I started testosterone December, 26th 2018.
Immediately after my very first testosterone shot I felt a strange sensation in the back of my throat. Think back to a time when you were about to get sick with a cold and there was a scratchy sensation in the back of your throat; that is the sensation I am referring to.
Now I do fall into that 3% lol. When the doctor says something will only affect 3% of ppl … that’s me lol. Since my first shot and every shot after it my throat gets scratchy in the back. I usually spend the following two days after my shot reminding myself not to clear my throat too roughly. Unless I actually am getting sick, it’s just the testosterone making my throat feel scratchy.
That is my personal experience, now onto the scientific stuff.
I am a singer. I sing professionally and for fun. Protecting my singing voice by introducing slow change was at the forefront of my decision to start a low dosage of T. As most of you may already know, T for most individuals will deepen your speaking and singing voice. For many ftm singers the unpredictable and irreversible nature of testosterone’s effects on the voice can be a terrifying prospect.
The larynx, or voice box, is a hormone-dependent organ. In teenage boys, increased testosterone production causes the vocal folds (vocal chords) to thicken, lengthen and mature. The cartilage of the larynx grows, further influencing the tone of voice. It also tilts slightly, resulting in a bump on the throat—the Adam’s Apple. This is a process that happens over time as the teen matures.
Testosterone therapy makes the vocal folds grow thicker but they are restricted in length by the size of the larynx. The larynx in trans men is usually smaller than the larynx of cis gender men. Cartilage growth is said to only happen during puberty, and early cartilage ossification caused by testosterone further limits the growth of the trans male larynx.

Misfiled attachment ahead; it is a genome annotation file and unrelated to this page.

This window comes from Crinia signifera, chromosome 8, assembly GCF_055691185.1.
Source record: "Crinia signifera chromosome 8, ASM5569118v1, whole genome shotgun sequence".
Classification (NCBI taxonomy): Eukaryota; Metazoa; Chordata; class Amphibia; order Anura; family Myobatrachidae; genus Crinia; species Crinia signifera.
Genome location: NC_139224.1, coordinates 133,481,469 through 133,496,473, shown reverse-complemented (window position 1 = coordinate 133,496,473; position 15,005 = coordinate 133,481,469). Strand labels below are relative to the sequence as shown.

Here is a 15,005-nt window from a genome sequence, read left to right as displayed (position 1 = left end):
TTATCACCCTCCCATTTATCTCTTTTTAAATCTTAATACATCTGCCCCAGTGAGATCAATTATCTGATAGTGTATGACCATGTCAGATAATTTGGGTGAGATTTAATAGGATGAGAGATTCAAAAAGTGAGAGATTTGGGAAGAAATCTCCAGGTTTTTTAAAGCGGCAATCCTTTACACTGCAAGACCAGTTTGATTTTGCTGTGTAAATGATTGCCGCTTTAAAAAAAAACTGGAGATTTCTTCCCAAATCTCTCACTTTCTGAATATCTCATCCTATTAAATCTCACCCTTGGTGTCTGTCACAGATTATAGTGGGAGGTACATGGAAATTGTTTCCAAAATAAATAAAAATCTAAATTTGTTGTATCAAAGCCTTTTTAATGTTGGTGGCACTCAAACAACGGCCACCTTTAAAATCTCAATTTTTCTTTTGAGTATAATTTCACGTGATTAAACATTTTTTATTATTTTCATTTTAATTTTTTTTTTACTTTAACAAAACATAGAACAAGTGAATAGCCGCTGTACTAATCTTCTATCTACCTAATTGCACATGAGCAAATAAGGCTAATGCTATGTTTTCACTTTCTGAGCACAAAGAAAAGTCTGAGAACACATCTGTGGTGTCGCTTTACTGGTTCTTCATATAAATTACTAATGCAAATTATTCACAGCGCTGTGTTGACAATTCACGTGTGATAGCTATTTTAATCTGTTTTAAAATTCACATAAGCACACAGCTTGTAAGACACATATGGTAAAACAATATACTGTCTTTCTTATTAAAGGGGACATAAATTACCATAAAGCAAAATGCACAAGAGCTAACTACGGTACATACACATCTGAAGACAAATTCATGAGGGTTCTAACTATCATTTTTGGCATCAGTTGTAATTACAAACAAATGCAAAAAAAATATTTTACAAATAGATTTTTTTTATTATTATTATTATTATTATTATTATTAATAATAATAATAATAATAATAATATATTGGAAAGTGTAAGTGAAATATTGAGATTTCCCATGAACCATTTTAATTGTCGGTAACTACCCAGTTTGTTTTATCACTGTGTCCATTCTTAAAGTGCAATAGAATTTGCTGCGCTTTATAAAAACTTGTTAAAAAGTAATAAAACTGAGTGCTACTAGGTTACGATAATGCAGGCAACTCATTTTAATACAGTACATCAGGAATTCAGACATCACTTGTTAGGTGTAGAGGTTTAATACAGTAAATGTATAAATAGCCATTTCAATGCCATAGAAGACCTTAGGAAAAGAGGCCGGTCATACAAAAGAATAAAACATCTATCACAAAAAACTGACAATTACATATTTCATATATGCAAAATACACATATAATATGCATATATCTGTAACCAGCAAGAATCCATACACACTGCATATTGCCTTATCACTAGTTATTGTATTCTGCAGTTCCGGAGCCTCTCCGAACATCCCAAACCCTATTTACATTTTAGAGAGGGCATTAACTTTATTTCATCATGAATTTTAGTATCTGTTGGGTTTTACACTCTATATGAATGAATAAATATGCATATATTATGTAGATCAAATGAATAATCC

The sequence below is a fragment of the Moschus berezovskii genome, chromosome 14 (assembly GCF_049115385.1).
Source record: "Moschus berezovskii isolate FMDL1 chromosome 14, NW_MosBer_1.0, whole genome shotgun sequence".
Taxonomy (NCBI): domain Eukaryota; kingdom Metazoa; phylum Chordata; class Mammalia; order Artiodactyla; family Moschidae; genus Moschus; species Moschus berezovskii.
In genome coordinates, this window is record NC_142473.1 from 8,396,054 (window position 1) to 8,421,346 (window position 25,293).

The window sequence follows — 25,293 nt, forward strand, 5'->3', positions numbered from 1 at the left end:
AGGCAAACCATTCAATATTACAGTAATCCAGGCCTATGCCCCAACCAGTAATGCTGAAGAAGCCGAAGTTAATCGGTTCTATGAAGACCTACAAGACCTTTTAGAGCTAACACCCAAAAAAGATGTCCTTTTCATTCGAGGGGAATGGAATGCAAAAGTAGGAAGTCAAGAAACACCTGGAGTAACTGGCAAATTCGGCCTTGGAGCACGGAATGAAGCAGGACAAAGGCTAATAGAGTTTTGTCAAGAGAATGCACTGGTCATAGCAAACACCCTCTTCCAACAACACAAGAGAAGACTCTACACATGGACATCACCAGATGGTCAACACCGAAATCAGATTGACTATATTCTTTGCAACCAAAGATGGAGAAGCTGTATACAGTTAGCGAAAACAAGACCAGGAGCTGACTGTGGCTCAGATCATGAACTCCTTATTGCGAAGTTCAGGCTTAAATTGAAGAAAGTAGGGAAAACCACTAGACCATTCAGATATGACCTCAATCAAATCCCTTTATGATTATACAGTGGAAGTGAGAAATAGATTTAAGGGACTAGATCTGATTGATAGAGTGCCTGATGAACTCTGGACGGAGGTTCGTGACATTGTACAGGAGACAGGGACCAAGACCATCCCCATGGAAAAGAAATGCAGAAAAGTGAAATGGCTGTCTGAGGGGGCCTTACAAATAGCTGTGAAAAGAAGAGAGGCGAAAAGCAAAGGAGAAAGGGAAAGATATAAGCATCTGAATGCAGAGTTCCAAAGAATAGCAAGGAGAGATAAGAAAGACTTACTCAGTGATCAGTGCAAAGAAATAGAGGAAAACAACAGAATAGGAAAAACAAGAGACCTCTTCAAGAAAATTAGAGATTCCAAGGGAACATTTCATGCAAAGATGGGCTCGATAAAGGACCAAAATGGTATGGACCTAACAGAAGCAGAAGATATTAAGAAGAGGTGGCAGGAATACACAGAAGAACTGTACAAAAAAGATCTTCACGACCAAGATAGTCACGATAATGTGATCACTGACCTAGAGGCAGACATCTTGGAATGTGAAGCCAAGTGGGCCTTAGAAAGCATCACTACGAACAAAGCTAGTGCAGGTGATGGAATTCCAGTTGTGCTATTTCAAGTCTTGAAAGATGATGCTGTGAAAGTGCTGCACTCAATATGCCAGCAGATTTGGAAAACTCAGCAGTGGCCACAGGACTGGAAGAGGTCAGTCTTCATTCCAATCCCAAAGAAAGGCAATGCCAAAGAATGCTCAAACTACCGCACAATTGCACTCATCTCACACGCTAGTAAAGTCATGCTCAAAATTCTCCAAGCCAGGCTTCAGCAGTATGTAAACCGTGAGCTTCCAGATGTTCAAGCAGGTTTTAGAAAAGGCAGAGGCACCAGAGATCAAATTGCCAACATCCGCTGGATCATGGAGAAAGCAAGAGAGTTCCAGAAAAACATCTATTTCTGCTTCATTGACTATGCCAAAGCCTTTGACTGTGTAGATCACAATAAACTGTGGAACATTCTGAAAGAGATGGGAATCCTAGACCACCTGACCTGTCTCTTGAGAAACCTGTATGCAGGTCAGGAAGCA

One of the most common characteristic among FTM’s or non binary trans individuals is “entrapped vocality.” The symptoms are persistent hoarseness and the inability to access and control certain areas of vocal range. These symptoms can be attributed to an inadequately enlarged larynx, due to age and the early onset of laryngeal cartilage ossification. (In some people, this ossification actually improves their singing voice, as the “hardened” larynx is better able to support the vocal folds.)
If you are experiencing difficulties with your singing voice or fear what may become of it, I recommend working with a vocal coach. YouTube can be a valuable, free source of knowledge on how to grow and developed with your changing voice.
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You are wonderful, you are valid and you are an important part of this world. Thank you for existing.